The United States is too large to form a coherent country. We have no sense of shared cultural identity or common purpose. Coastal citizens view the inhabitants of “flyover states” with suspicion or disgust, and many of the latter see the former as cultural imperialist invaders.
Republicans and Democrats fundamentally disagree on far too many issues. Not only is there simple disagreement, but an actual lack of a common frame of reference to even begin discussing issues seriously. In Congress, this leads to approval ratings as low as 9%.
Coastal liberals imagine that the inhabitants of central states will eventually become “enlightened” just like them, but they will not. Conservatives and liberals disagree on issues as basic as the role of government, the value of the family, the acceptability of abortion, the nature of the relationship between races, and so on. Each side is mutually unintelligible—and downright hostile—to the other.
Conservatives loathe liberals because of their views, their complete control of the education system, especially the universities, and the majority of the media. Liberals loathe conservatives because of their views, the way they make up a large portion of the “one percent,” and how they are over-represented in corporate America.
There are about 8 million registered Democrats in California, but the real center of liberal power is in the northeast, with New York City acting as the de facto capital of world liberalism. Ever since the North won the Civil War, this geographic area has been acting as the preeminent force controlling the destiny of America.
Secession has become a theme of discussion in the last few months. “Secession fever” has hit Maryland, Colorado, and California. Texas even wants to become its own country. Given how polarized the country is, maybe it would be better off splitting into multiple pieces.
Here at More Right, we discuss the possibility of secession often. Reactionary author Erik von Kuenhelt-Leddhin wrote:
What we must avoid is turning humanity into an ant-heap; instead we ought to create small, individual “kingdoms.”
The cultural uniformity of the United States is appalling. We ought to expect more cultural diversity from the raw material of 314 million human beings. This diversity can only be achieved by splitting up the United States into pieces and allowing each of these pieces to chart their own path.
Though many different patterns of deunionification are possible, I propose the above map as a starting point. It seems to track the cultural thedes of the states fairly well, and while it could certainly be split up further, there are many practical benefits to countries being as large as possible. These include economies of scale, military strength, bargaining power in the international arena, and so on.
To preserve freedom of movement, these new countries could have relatively open border policies with respect to one another. This would allow people to move if they thought they ended up in the wrong country. The capital of the West would be Sacramento. The capital of the South would be Washington D.C. The capital of the Midwest would be Chicago. The capital of the Northeast would be Boston or New York City.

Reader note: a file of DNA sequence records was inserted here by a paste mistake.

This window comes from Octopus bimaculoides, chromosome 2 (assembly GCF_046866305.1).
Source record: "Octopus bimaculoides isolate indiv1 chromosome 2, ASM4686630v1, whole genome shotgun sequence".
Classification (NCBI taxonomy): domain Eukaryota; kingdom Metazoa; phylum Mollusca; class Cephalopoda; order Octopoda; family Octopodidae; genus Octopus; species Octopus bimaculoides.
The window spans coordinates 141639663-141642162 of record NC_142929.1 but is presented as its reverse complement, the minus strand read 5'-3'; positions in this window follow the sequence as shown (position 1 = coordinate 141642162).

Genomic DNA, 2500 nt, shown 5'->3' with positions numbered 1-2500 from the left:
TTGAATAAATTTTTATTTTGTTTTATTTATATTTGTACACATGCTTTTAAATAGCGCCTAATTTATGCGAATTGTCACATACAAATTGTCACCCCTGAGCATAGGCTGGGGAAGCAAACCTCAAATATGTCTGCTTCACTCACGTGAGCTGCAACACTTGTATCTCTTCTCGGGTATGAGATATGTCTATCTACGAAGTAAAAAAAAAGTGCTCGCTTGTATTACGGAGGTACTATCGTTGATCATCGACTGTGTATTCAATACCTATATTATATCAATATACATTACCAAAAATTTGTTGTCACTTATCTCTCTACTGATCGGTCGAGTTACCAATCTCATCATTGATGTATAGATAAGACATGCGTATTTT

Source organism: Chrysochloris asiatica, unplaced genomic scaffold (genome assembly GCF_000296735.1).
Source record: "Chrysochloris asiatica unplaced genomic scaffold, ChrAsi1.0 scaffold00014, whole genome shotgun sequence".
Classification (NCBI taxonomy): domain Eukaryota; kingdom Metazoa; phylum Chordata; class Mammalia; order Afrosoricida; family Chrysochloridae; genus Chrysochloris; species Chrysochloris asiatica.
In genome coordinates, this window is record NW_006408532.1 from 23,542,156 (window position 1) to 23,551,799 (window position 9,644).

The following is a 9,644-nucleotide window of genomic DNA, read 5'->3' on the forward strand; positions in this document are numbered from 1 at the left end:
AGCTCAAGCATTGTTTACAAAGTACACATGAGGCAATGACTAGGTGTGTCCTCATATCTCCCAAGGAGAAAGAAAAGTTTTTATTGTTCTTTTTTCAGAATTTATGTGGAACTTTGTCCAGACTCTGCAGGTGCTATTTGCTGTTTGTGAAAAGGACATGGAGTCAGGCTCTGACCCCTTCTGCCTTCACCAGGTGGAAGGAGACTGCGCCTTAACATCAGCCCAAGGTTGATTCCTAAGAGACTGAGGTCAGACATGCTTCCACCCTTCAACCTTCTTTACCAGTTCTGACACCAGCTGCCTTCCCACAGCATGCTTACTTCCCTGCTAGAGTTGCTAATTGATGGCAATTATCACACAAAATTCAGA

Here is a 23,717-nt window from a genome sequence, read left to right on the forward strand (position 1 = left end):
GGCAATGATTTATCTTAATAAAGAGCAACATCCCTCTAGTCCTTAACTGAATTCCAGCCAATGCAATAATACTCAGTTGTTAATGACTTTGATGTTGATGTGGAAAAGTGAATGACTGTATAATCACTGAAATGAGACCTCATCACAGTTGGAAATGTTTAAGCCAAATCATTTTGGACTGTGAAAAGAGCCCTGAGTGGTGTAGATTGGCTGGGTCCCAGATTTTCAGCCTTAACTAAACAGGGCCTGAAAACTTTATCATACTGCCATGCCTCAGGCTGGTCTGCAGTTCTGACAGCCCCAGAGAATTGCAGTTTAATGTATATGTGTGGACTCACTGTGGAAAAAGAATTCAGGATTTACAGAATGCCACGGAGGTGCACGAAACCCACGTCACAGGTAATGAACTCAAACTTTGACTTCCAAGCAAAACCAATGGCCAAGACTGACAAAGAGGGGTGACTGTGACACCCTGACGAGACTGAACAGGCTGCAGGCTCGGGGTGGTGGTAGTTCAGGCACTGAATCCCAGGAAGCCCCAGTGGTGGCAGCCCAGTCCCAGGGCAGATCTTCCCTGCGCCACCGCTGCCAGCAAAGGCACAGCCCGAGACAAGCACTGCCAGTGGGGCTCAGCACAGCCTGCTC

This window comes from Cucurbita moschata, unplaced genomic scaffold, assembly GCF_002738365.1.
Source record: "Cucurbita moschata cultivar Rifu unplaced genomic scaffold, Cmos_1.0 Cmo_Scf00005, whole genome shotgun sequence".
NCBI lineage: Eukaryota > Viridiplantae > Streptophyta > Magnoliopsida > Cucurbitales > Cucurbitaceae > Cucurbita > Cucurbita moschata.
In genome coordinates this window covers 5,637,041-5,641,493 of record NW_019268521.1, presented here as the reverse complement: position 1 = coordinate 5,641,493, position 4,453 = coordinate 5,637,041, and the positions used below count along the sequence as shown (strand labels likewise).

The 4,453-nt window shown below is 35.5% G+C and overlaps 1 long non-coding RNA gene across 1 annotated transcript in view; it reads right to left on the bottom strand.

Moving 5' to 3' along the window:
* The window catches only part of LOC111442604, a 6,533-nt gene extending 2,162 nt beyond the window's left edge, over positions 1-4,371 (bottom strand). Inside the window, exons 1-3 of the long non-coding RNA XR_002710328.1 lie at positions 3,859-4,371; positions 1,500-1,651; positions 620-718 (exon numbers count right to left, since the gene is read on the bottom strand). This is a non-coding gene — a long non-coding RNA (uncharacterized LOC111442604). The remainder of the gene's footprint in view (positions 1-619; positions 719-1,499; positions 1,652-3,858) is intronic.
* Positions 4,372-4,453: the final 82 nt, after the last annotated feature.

Here is another map, of the “American nations,” which is even more accurate:
As realistic as this cultural map is, it has several problems which make it an unrealistic candidate for splitting apart the United States. First of all, the bulk of California, Oregon, and Washington are culturally consistent with the Left Coast. Second, the Midlands is not a realistic shape for a country, it is too thin and long. Thirdly, the Far West would need sea access to be a viable country, as landlocked countries are economically doomed.
The most useful part of the map above is showing how Yankeedom ranges into the northern Midwest. Because of this, it might be better for the Midwest and the Northeast in the topmost map to remain the same country. In that case, the country would split into just three pieces.
Going on these three pieces, several other splits are possible:
1) Texas might want to be its own country.
2) The Southwest, which is relatively progressive, would probably want to be separate from the northern part of The West, which is more conservative. In which case the West would actually consist of two countries.
Taking all this into account, my proposal is this:
1) A country called Cascadia (or Greater Cascadia) which consists of Washington, Oregon, Idaho, northern California, Nevada, Utah, Wyoming, Colorado, and Montana.
2) A smaller country yet to be named which consists of southern California, Arizona, and New Mexico.
3) The South as its own big country, possibly including Texas, but possibly not.
4) The Midwest (as delineated in the top map) and the Northeast as one big Yankee country.
It doesn’t matter if this wouldn’t split up Republicans and Democrats perfectly, that isn’t the point. The point is to split them up somewhat more than they currently are, not for the split to be perfect. Furthermore, Republicans and Democrats cohabiting a smaller area, like Cascadia, will have more common interests and a greater incentive to leave one another alone. The current political structure of the United States gives a very strong incentive for the Northeast to culturally invade the rest of the United States. This dynamic would be removed under this deunionification proposal. Removing the homogenizing cultural influence of Yankeedom is a primary aim of this proposal.